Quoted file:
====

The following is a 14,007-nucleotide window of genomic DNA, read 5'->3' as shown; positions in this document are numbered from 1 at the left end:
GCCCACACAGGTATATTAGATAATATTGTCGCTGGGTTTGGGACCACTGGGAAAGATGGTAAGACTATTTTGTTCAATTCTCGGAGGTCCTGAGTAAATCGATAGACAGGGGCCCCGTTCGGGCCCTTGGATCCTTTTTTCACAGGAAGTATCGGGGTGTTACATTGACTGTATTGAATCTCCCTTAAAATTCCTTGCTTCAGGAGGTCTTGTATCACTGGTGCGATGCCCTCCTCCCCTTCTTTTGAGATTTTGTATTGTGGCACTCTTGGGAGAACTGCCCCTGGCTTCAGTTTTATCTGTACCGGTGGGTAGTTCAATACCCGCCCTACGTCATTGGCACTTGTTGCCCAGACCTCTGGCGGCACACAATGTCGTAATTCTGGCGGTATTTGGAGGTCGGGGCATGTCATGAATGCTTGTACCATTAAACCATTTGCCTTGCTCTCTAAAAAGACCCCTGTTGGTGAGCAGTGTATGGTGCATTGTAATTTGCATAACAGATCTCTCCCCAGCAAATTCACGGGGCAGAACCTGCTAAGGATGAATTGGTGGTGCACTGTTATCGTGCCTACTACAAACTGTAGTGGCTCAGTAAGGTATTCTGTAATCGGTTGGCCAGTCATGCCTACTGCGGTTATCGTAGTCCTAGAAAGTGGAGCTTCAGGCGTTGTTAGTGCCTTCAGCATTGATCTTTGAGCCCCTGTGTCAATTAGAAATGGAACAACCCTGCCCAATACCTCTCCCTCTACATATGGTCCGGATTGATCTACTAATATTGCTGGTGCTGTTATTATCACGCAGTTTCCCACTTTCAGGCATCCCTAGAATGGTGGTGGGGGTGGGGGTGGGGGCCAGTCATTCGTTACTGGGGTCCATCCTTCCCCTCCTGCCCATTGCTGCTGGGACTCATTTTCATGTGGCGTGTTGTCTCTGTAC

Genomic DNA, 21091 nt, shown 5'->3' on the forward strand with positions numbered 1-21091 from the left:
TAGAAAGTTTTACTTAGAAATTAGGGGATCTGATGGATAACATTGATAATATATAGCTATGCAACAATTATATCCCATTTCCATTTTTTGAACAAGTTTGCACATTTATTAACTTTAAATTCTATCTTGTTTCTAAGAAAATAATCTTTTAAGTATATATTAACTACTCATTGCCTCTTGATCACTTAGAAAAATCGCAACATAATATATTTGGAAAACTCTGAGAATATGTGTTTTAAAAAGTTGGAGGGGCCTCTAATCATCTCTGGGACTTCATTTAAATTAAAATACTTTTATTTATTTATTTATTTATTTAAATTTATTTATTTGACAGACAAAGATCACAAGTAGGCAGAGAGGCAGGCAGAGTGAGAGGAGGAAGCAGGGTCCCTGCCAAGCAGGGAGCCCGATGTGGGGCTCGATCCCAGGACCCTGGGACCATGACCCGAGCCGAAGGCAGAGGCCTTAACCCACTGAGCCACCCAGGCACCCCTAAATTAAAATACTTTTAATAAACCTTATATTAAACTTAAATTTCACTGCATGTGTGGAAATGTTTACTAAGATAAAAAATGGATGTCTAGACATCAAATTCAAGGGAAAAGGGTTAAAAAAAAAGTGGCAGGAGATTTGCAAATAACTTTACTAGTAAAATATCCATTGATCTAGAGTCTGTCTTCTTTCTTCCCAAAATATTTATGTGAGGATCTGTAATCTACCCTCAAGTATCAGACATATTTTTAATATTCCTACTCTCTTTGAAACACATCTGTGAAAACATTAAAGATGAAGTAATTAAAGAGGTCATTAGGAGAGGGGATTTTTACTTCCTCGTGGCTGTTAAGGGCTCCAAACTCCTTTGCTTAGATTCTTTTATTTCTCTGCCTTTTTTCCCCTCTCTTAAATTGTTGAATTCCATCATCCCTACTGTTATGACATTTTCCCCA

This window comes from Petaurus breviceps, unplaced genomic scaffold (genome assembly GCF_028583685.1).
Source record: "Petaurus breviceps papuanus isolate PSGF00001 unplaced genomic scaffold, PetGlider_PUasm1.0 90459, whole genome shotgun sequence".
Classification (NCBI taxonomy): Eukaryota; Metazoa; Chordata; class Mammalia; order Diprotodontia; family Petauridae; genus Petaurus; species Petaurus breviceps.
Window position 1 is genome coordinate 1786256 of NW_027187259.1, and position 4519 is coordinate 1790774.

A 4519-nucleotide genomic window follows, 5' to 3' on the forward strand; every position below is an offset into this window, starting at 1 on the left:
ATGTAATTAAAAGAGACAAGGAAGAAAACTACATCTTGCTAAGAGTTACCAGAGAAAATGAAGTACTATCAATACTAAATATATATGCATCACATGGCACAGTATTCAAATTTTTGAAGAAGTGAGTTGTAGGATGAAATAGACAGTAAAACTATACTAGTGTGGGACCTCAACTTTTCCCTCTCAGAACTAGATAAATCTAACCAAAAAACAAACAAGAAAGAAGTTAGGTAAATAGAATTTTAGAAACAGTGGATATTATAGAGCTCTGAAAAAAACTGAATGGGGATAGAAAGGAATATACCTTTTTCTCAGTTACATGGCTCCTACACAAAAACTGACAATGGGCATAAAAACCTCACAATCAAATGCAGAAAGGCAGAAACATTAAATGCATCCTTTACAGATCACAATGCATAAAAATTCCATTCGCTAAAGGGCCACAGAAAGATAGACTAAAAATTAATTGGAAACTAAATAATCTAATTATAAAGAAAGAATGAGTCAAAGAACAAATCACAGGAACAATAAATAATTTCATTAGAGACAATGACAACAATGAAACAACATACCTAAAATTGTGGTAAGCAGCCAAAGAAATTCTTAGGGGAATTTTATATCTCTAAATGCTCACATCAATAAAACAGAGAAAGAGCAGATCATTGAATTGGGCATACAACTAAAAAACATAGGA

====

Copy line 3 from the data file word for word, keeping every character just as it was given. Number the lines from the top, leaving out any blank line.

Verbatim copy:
Genomic DNA, 21091 nt, shown 5'->3' on the forward strand with positions numbered 1-21091 from the left: